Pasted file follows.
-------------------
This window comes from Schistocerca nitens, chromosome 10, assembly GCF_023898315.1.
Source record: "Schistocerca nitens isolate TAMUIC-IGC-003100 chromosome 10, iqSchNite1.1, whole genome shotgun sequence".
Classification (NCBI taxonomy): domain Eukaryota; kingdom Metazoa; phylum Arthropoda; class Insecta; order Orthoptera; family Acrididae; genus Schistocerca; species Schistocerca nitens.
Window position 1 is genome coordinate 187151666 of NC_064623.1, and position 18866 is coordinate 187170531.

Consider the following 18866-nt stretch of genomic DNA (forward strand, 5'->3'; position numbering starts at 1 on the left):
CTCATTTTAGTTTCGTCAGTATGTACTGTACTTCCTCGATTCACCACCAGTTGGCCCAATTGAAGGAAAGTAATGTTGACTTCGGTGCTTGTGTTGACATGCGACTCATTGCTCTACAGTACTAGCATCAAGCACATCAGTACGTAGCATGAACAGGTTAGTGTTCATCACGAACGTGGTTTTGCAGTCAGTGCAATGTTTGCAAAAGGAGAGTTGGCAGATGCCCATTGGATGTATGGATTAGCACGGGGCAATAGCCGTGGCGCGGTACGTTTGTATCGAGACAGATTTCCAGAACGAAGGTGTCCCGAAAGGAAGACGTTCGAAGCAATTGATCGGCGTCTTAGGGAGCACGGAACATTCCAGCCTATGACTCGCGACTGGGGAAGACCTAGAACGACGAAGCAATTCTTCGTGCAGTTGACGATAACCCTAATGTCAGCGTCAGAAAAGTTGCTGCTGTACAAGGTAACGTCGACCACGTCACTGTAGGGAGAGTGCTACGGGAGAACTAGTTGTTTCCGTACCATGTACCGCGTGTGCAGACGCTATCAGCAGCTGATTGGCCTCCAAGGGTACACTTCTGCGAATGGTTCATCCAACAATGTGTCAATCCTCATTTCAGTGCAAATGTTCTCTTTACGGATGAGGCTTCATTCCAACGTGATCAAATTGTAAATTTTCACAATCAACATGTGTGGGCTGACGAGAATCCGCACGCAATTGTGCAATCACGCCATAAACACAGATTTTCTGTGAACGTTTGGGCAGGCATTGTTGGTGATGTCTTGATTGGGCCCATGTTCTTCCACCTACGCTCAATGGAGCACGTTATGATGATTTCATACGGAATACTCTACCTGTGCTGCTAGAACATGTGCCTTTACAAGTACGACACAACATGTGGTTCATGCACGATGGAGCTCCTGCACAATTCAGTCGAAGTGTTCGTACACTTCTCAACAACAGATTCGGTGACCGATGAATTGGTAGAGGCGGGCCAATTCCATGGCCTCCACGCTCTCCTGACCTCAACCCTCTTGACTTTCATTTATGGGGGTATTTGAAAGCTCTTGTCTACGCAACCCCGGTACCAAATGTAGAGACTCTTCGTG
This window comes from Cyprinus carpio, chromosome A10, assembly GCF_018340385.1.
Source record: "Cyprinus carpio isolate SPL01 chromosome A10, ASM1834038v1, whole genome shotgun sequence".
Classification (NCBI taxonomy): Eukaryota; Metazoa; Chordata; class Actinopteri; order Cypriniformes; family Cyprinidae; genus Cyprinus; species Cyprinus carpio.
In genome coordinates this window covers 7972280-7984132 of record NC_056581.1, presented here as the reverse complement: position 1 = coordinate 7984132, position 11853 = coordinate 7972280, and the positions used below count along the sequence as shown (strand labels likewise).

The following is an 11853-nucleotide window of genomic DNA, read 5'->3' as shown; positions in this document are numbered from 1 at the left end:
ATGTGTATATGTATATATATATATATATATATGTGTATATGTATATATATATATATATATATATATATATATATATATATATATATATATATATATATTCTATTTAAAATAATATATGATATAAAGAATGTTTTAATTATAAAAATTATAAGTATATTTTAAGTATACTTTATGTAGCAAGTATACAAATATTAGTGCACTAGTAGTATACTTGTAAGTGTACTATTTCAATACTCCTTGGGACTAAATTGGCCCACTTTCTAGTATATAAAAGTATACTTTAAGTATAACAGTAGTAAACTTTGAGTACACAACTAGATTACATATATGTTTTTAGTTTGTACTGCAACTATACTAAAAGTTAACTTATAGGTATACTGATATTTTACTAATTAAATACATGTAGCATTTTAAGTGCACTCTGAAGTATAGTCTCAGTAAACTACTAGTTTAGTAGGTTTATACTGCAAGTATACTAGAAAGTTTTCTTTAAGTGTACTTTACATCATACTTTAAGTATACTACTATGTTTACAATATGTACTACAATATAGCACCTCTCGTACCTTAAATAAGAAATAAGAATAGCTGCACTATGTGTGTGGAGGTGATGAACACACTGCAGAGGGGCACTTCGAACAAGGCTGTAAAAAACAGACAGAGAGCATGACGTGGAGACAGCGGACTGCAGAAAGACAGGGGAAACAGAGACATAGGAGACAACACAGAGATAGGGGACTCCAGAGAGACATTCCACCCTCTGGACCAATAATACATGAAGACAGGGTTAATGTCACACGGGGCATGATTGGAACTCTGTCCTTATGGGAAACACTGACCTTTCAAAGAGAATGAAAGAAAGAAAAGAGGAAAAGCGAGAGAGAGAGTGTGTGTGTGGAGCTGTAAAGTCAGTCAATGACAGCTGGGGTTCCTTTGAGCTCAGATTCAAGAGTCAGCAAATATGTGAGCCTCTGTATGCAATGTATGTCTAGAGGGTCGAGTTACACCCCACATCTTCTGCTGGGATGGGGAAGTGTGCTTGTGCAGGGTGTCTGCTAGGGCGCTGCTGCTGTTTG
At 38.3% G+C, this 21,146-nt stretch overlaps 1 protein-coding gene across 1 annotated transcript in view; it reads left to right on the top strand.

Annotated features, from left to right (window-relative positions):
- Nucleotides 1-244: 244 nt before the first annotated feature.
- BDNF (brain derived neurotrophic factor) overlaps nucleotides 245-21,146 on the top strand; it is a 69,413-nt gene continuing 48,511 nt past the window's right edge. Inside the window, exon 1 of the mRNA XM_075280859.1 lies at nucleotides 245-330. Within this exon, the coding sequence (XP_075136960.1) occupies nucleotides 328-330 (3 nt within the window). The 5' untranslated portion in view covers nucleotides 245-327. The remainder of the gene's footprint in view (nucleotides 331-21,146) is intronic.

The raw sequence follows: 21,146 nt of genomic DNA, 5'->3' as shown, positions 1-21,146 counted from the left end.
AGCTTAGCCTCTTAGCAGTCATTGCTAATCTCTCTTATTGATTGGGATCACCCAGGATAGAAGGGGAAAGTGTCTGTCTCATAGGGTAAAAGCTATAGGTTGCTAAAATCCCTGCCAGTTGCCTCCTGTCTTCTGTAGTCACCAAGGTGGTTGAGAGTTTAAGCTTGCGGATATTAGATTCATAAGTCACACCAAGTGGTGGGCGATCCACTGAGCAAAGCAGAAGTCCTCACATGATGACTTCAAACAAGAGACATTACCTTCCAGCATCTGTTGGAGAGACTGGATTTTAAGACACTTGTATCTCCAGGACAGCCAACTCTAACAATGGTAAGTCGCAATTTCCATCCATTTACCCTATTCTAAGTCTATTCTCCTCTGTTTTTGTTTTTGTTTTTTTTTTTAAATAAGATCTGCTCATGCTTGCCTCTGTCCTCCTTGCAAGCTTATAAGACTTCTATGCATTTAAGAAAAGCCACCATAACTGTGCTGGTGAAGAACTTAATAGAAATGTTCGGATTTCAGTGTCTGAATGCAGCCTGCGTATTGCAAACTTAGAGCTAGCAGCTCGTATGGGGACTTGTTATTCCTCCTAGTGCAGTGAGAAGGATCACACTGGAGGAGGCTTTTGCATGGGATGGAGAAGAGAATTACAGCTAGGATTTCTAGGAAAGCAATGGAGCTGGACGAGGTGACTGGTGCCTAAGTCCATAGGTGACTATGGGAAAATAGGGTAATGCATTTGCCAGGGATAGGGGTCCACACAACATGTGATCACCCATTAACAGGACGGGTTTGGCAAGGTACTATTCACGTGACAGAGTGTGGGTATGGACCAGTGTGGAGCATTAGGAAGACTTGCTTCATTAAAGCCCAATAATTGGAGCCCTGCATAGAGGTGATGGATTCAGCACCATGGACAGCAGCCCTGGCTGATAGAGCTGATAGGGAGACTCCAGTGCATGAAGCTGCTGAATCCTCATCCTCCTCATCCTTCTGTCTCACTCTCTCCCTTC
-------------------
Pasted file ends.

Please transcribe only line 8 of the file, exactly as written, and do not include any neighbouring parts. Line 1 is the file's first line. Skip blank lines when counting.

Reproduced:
Source record: "Cyprinus carpio isolate SPL01 chromosome A10, ASM1834038v1, whole genome shotgun sequence".